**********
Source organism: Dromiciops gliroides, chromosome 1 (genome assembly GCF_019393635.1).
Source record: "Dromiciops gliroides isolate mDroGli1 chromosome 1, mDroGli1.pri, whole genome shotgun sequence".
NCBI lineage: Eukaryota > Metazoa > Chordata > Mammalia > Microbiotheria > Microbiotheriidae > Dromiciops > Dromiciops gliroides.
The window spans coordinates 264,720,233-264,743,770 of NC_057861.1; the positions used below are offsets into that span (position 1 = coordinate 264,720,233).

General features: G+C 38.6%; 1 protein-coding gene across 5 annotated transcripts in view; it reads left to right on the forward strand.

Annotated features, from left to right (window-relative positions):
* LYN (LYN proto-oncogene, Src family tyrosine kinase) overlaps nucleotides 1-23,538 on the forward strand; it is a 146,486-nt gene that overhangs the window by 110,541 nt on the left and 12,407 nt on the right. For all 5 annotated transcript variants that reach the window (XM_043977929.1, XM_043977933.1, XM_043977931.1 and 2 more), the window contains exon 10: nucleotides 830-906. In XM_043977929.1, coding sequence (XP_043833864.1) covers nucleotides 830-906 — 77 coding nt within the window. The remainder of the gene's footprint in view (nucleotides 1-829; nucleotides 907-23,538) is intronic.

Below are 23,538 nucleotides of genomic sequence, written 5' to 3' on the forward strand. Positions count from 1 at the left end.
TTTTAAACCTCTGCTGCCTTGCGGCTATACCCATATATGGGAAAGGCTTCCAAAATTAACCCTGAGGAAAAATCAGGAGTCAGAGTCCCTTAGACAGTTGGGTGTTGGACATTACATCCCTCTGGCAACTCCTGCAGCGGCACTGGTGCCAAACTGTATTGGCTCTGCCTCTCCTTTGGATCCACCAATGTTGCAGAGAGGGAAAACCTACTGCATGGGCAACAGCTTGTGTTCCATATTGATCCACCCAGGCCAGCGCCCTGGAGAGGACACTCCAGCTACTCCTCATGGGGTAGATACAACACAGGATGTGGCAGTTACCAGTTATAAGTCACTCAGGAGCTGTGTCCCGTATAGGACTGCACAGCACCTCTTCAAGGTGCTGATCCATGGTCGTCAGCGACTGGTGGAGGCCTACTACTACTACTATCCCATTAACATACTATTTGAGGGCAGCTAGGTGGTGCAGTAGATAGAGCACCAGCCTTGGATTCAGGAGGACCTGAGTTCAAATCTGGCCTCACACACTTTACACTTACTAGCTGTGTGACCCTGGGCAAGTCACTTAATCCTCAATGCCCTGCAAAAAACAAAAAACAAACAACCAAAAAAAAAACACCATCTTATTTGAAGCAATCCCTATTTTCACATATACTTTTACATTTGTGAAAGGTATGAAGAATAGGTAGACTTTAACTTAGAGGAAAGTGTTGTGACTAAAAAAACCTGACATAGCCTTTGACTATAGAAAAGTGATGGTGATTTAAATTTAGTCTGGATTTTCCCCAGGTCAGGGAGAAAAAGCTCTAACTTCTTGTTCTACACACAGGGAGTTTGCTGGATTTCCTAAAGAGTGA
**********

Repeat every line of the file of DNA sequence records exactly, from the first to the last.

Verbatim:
Source organism: Dromiciops gliroides, chromosome 1 (genome assembly GCF_019393635.1).
Source record: "Dromiciops gliroides isolate mDroGli1 chromosome 1, mDroGli1.pri, whole genome shotgun sequence".
NCBI lineage: Eukaryota > Metazoa > Chordata > Mammalia > Microbiotheria > Microbiotheriidae > Dromiciops > Dromiciops gliroides.
The window spans coordinates 264,720,233-264,743,770 of NC_057861.1; the positions used below are offsets into that span (position 1 = coordinate 264,720,233).

General features: G+C 38.6%; 1 protein-coding gene across 5 annotated transcripts in view; it reads left to right on the forward strand.

Annotated features, from left to right (window-relative positions):
* LYN (LYN proto-oncogene, Src family tyrosine kinase) overlaps nucleotides 1-23,538 on the forward strand; it is a 146,486-nt gene that overhangs the window by 110,541 nt on the left and 12,407 nt on the right. For all 5 annotated transcript variants that reach the window (XM_043977929.1, XM_043977933.1, XM_043977931.1 and 2 more), the window contains exon 10: nucleotides 830-906. In XM_043977929.1, coding sequence (XP_043833864.1) covers nucleotides 830-906 — 77 coding nt within the window. The remainder of the gene's footprint in view (nucleotides 1-829; nucleotides 907-23,538) is intronic.

Below are 23,538 nucleotides of genomic sequence, written 5' to 3' on the forward strand. Positions count from 1 at the left end.
TTTTAAACCTCTGCTGCCTTGCGGCTATACCCATATATGGGAAAGGCTTCCAAAATTAACCCTGAGGAAAAATCAGGAGTCAGAGTCCCTTAGACAGTTGGGTGTTGGACATTACATCCCTCTGGCAACTCCTGCAGCGGCACTGGTGCCAAACTGTATTGGCTCTGCCTCTCCTTTGGATCCACCAATGTTGCAGAGAGGGAAAACCTACTGCATGGGCAACAGCTTGTGTTCCATATTGATCCACCCAGGCCAGCGCCCTGGAGAGGACACTCCAGCTACTCCTCATGGGGTAGATACAACACAGGATGTGGCAGTTACCAGTTATAAGTCACTCAGGAGCTGTGTCCCGTATAGGACTGCACAGCACCTCTTCAAGGTGCTGATCCATGGTCGTCAGCGACTGGTGGAGGCCTACTACTACTACTATCCCATTAACATACTATTTGAGGGCAGCTAGGTGGTGCAGTAGATAGAGCACCAGCCTTGGATTCAGGAGGACCTGAGTTCAAATCTGGCCTCACACACTTTACACTTACTAGCTGTGTGACCCTGGGCAAGTCACTTAATCCTCAATGCCCTGCAAAAAACAAAAAACAAACAACCAAAAAAAAAACACCATCTTATTTGAAGCAATCCCTATTTTCACATATACTTTTACATTTGTGAAAGGTATGAAGAATAGGTAGACTTTAACTTAGAGGAAAGTGTTGTGACTAAAAAAACCTGACATAGCCTTTGACTATAGAAAAGTGATGGTGATTTAAATTTAGTCTGGATTTTCCCCAGGTCAGGGAGAAAAAGCTCTAACTTCTTGTTCTACACACAGGGAGTTTGCTGGATTTCCTAAAGAGTGA